What's happening in the Townsville real estate market
  • 30 Nov 2023
  • 6 min read
  • By Claire Ryan

Queensland property stays in good shape

Median house prices, Unit prices

Trim listings, taut supply and terrific lifestyle – the latest median sales results released by the Real Estate Institute of Queensland (REIQ) today, shows property across the Sunshine State stayed in good shape over the September 2023 quarter (July – September 2023).

Statewide price movements crept up steadily with median house prices lifting by 2.07 per cent over the quarter to a median of $690,000, and median unit prices rising by 3.92 per cent to a median of $530,000.

REIQ CEO Antonia Mercorella said Queensland property was undeniably a good, consistent performer, and continued to be an alluring and reliable ‘bricks and mortar’ buy.

“Unit price growth seems to be awakening from a long slumber, as people adjust their expectations and use them as stepping stones into the housing market,” she said.

“It’s not surprising that units are gaining popularity due to their relatively affordable price point, when budget conscious buyers are wary of rising interest rates and cost of living.

“When once upon a time you could find more affordable freestanding houses to buy around the half-a-million dollar-mark with a reasonable commute to the city, we’re now hearing that first home buyers are turning to apartments and units instead.

“For instance, Greater Brisbane’s unit market continues to go from strength to strength representing great value and growth in good proximity the state capital.

“Logan’s unit market in particular was a standout with 9.17 per cent growth over the quarter, and a solid 11.11 per cent growth over the year to $350,000.”

Ms Mercorella said that interest in regional Queensland’s housing market was rising as a relatively affordable choice and, in most cases, with attractive annual growth.

“Those seeking value for money are finding it in our regional economic powerhouses - Toowoomba and Townsville,” she said.

“You’re looking at an annual median house price of $530,000 in Toowoomba and just over $400,000 in Townsville – well below Greater Brisbane’s $760,500 median price point.”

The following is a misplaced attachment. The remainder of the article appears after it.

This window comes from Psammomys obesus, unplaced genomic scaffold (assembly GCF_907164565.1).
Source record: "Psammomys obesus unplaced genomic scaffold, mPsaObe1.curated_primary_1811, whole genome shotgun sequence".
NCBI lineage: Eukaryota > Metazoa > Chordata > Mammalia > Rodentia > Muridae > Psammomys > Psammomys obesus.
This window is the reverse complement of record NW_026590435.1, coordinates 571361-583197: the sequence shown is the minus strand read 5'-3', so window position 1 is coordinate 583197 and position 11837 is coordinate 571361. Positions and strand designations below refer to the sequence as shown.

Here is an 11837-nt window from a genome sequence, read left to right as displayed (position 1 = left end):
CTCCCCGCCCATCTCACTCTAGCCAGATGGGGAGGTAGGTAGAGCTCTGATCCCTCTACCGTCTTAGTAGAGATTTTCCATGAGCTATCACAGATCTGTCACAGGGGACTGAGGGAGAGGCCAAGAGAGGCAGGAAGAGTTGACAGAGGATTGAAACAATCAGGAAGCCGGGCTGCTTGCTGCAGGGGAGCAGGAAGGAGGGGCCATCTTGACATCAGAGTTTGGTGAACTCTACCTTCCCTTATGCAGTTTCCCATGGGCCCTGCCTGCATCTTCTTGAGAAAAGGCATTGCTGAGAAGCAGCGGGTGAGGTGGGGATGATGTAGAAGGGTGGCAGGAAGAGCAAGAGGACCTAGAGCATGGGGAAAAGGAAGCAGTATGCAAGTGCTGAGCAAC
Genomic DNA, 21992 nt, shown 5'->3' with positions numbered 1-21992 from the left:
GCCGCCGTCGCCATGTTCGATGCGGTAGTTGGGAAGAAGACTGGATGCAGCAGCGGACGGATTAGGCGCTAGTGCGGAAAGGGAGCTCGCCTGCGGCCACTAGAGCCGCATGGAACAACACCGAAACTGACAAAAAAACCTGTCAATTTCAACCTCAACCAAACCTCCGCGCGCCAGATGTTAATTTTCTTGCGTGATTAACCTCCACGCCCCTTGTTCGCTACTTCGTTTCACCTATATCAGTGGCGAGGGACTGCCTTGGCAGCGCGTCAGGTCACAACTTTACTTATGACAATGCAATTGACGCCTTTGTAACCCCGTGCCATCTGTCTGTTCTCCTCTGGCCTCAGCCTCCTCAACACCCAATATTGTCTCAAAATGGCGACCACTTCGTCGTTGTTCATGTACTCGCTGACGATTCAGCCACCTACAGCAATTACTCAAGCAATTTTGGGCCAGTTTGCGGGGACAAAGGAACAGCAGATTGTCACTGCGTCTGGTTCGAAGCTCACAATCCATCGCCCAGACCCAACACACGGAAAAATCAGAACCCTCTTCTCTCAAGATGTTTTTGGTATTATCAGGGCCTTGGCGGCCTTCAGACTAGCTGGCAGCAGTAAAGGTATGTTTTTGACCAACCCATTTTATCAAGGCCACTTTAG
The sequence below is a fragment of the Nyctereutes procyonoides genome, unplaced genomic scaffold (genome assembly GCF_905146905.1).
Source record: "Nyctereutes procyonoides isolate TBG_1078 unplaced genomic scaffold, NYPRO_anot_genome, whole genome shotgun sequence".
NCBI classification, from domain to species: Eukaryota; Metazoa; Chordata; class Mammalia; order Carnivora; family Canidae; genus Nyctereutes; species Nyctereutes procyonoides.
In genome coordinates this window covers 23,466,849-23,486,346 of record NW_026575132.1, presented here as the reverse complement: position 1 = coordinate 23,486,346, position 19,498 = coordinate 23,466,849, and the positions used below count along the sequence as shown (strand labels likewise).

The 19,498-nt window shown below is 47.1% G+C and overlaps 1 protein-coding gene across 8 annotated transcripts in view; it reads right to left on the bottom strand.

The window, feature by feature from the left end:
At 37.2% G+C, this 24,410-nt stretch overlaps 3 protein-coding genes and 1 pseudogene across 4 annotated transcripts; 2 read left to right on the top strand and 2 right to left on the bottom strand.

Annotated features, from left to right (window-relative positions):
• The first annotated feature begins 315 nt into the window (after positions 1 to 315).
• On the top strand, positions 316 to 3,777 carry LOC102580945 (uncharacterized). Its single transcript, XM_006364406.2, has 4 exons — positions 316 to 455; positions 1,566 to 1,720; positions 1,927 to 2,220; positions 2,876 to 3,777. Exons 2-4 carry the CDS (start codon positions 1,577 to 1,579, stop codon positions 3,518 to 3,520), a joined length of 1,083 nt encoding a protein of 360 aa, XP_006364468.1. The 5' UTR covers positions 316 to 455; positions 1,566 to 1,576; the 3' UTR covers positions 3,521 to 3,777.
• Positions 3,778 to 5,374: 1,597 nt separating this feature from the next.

She said that the shortage of sales listings had become somewhat of a catch 22 situation in the Sunshine State.

“The biggest challenge at the moment is people’s reluctance to sell and make the jump to their next property,” Ms Mercorella said.

“Real estate agents are telling us that people do want to sell their properties, but they’re also held back by concerns about what they are going to be able to buy back into in such a tight market - so it’s a frustrating situation for so many.”

Ms Mercorella acknowledged there had been a few small dips over the quarter, as well as some prices retreating slightly when comparing year to year, but it was important to remember we were coming off record-setting highs.

“It’s not really comparing apples with apples when trying to draw parallels with a particularly remarkable period of time in real estate,” she said.

“We are back to a consistent, ‘steady as she goes’ market which means there will be some expectation management needed for both sellers and buyers.

“On one hand, sellers may need to temper their expectations somewhat from the crazy highs, but equally, buyers who had hoped a bargain was just around the corner will be sorely disappointed as the shortage of stock is keeping the competition hot.

“Interstate migration and a tight job market are helping to underpin the housing market.

“Queensland property has shaped up to its age-old reputation as a consistent, reliable player, and we expect to see more of the same steady growth as we bring in the new year.”

House market highlights

The highest volume of house sales across the quarter were Brisbane (2,888), Gold Coast (1,822), and Moreton Bay (1,596), followed closely by Logan (1,156), Sunshine Coast (1,120) and Townsville (1,060).

Reminiscent of Sydney suburb prices, Noosa again held the top gong for the most expensive housing market in Queensland with a whopping $1.378m median this quarter.

Other seven figure medians were seen in Brisbane LGA ($1.05m) and Gold Coast ($1m), with the Sunshine Coast in striking distance at $950,000.

Rockhampton ($380K) and Gladstone ($385K) landed themselves at the other end of the affordability scale. Ipswich ($575K) represented best bang for buck in Greater Brisbane.

The strongest house market performers for quarterly growth were Noosa (6%), Toowoomba (4.52%) and Ipswich (3.60%) – arguably representing the best of Queensland’s lifestyle, regions, and city outskirts. Above average quarterly growth was also seen in Fraser Coast (2.68%), Cairns (2.61%) and Townsville (2.47%).